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Wednesday, December 20, 2006

Penn State

General Tenor: What the hell was that? That can't happen again, right?
It's reasonable to declare Penn State's repeat hope dead (Jim), but there's life in '05's corpse yet with Derrick Williams, Levi Brown, and the three-headed Cerberus at linebacker. If Anthony Morelli has a Flowers-for-Algernon leap forward, if the offensive line is stunningly competent, and if any sort of pass rush materializes Penn State could do it again.
You will note none of these things happened even a little bit aside from the pass rush, which happened in spades (Penn State finished 8th in the country in sacks).

Morelli. If memory serves, the thing I got bashed most heavily for across nine previews was my outlook on Anthony Morelli:
Taken together, Facts About Anthony Morelli bode unwell for Penn State's chances for a repeat. He's a raw recruit with no experience coached by the most widely reviled son this side of Jeff Bowden being handed the starting job in an offense that has to change drastically to accommodate his talents.

Er... good luck with that.
In short:


This he did, completing under 54% of his passes and compiling a 10-8 TD-INT ratio en route to finishing 85th in passer rating. The defining image of Morelli (other than being buried by Alan Branch) was a ball floated into triple coverage against OSU that turned into the easiest pick-six Brandon Mitchell's ever going to see.

Alas. I did a few players wrong before the season, but none more so than poor Tony Hunt:
Starter Tony Hunt is a trier who can run over the unprepared linebacker but is a long way from a gamebreaker. He's thoroughly average; even PSU's official site says he possesses a "hard-running, straight-ahead" style, though they claim a "big play burst" that has never materialized in front of my eyes unless you'd like to count a terrible angle by freshman Brandon Harrison a year ago. Penn State partisans will no doubt point to his 6.0 yards per carry as evidence of his explosiveness, but let's review: Cincinnati's, Central Michigan, Northwestern, &c. This is a case in which the stats are being very naughty and fibbing with elan. Hunt is okay and no more.
Not true. Hunt's still not a star, but he carried the Penn State offense on his shoulders, often accompanied by two bewildered linebackers. Saddled with an erratic quarterback, no deep threat at wide receiver, and a vaporware offensive line, Hunt could have been excused if he muddled his way to an 800-yard season. Instead, he ended up averaging over 100 yards per game and driving Penn State to victories over Minnesota, Purdue, and Michigan State. The Nittany Lions are playing on New Year's Day mostly because of him.

NSFMF at wide receiver.
[Derrick] Williams is on a stardom vector that only more unfortunate injuries can derail.
...not so much. It's hard to tell whether Williams' uninspiring numbers -- 37 catches for 413 yards and one touchdown, worse than perpetually maligned Steve Breaston's 51-555-1 -- were more his fault or that of Morelli and the line. Survey says "both". While no receiver would have had a banner year when any pattern longer than six yards was a probable sack, the bloom has fallen off the Williams rose as he struggles to transition from Guy Who Was Faster Than Everyone Guy to an actual receiver. At this point in his career, Breaston is an apt and frightening comparison for Penn State fans.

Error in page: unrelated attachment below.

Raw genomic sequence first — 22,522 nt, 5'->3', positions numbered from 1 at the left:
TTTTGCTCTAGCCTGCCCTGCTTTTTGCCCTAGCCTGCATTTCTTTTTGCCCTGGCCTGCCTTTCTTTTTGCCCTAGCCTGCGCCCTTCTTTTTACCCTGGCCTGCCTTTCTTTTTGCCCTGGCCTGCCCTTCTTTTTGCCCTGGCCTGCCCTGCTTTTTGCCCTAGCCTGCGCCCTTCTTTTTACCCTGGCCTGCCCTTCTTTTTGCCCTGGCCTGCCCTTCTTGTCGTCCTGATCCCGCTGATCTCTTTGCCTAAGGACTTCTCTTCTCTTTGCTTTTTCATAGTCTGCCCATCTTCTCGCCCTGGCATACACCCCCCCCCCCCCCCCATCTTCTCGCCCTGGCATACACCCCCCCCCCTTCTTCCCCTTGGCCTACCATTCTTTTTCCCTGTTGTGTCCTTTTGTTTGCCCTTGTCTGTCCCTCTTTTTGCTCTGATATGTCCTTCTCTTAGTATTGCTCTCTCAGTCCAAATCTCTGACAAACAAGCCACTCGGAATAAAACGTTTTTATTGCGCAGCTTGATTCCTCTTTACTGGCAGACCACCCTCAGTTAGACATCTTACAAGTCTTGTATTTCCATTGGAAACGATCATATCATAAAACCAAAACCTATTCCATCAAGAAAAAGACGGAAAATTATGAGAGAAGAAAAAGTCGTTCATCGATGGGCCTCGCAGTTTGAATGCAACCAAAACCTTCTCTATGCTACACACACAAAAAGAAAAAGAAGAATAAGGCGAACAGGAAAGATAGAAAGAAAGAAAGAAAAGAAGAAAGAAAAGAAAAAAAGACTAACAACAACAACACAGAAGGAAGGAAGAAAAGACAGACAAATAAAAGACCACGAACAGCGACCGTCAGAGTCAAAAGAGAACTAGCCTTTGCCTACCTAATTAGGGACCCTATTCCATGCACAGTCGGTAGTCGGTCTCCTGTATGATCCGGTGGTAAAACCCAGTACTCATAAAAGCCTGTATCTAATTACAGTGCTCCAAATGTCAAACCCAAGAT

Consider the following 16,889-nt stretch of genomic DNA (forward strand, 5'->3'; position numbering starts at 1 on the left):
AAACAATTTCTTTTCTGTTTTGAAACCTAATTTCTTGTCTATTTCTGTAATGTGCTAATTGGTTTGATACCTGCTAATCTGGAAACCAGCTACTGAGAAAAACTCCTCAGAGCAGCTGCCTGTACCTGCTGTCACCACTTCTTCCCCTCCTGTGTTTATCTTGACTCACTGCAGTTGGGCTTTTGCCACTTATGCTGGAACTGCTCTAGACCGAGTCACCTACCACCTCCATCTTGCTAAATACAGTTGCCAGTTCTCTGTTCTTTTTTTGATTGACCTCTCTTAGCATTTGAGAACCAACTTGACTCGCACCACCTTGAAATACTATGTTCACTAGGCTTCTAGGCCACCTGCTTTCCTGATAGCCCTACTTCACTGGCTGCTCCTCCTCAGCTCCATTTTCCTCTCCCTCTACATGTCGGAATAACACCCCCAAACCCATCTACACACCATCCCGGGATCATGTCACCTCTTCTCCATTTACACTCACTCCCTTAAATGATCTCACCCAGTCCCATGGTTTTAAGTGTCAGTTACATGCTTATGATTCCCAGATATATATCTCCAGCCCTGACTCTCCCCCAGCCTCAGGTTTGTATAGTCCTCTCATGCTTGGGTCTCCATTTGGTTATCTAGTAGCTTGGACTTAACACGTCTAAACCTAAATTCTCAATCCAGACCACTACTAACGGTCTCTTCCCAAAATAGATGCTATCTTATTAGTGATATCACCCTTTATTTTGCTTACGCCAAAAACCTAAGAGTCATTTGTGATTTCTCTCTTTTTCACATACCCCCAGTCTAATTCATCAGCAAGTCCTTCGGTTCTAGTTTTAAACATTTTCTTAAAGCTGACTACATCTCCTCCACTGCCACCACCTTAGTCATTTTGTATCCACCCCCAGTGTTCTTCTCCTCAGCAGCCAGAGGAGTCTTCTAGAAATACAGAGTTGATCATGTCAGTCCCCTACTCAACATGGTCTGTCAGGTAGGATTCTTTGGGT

Yadda Yadda: general line abdication, though I gave them a generous 3 on the strength of Levi Brown and a couple promising newbies. That was closer to a 1. Slam-dunk on the linebackers as a 5, said the secondary would be okay, King would struggle transitioning from WR but end up a star eventually -- he got there about a half-season earlier than I thought.

Cobbled together. Penn State's aforementioned sack parade was an anomalous one: they got almost no help from every defense's designated sack demon, the defensive end -- unless you want to count erstwhile linebacker Tim Shaw, who was moved to an odd standup DE position midway through the year. They got most of their pressure from blitzing linebackers and defensive tackles. This was forecast:
The PSU defense will still be good, but great (again) is asking too much. When you can choke out the opponent's run game consistently you are going to be one of the better defenses in the country, but I would be surprised if Penn State got much of anything from their defensive ends this year. Penn State will have to generate much of their pass rush via the blitz, which will leave them open to exploitation and drive that pass efficiency defense down, especially with a raw secondary that will spend the first half of the season finding its legs.
This poses considerable concern going into next year if Dan Connor leaves for the NFL. All the players PSU returns are either named Sean Lee or have been bad to date.

Final Verdict on the Final Verdict:
Hope exists in the form of Morelli's recruiting rankings, Levi Brown, and Derrick Williams, but recent evidence indicates that the only time in the last five or so years Penn State has been able to cobble together a semblance of offense has been with veterans everywhere and a pounding ground game. This offense figures to have neither.

A step back is coming, though it won't be as disastrous as the '03-'04 seasons. A large portion of the blame for those years falls squarely on the shoulders of noodle-armed Zach Mills and Robinson, who were so inept that passing was not an option for two solid years. I do think Morelli will disappoint, but he would have to implode to send the PSU offense all the way back to the bad old days.